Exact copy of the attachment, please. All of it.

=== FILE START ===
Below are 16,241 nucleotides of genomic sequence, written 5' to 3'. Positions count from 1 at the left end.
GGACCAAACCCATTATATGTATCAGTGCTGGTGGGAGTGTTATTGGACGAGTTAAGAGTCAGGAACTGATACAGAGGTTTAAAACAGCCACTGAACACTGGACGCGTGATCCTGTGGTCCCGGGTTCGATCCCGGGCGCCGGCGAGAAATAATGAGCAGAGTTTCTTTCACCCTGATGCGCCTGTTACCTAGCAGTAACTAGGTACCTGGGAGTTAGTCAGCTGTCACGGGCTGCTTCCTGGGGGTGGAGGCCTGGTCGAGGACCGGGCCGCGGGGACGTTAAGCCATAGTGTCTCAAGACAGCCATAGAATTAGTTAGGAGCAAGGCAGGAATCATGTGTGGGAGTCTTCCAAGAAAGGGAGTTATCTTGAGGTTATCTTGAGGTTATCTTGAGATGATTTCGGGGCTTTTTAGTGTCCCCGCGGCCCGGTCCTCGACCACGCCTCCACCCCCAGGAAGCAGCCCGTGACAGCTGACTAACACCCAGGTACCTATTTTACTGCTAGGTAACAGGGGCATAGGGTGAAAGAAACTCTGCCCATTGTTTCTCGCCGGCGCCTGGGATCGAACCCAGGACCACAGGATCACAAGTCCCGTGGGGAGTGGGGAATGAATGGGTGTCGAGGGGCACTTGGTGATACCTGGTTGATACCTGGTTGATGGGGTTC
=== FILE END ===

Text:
Below are 16,241 nucleotides of genomic sequence, written 5' to 3'. Positions count from 1 at the left end.
GGACCAAACCCATTATATGTATCAGTGCTGGTGGGAGTGTTATTGGACGAGTTAAGAGTCAGGAACTGATACAGAGGTTTAAAACAGCCACTGAACACTGGACGCGTGATCCTGTGGTCCCGGGTTCGATCCCGGGCGCCGGCGAGAAATAATGAGCAGAGTTTCTTTCACCCTGATGCGCCTGTTACCTAGCAGTAACTAGGTACCTGGGAGTTAGTCAGCTGTCACGGGCTGCTTCCTGGGGGTGGAGGCCTGGTCGAGGACCGGGCCGCGGGGACGTTAAGCCATAGTGTCTCAAGACAGCCATAGAATTAGTTAGGAGCAAGGCAGGAATCATGTGTGGGAGTCTTCCAAGAAAGGGAGTTATCTTGAGGTTATCTTGAGGTTATCTTGAGATGATTTCGGGGCTTTTTAGTGTCCCCGCGGCCCGGTCCTCGACCACGCCTCCACCCCCAGGAAGCAGCCCGTGACAGCTGACTAACACCCAGGTACCTATTTTACTGCTAGGTAACAGGGGCATAGGGTGAAAGAAACTCTGCCCATTGTTTCTCGCCGGCGCCTGGGATCGAACCCAGGACCACAGGATCACAAGTCCCGTGGGGAGTGGGGAATGAATGGGTGTCGAGGGGCACTTGGTGATACCTGGTTGATACCTGGTTGATGGGGTTC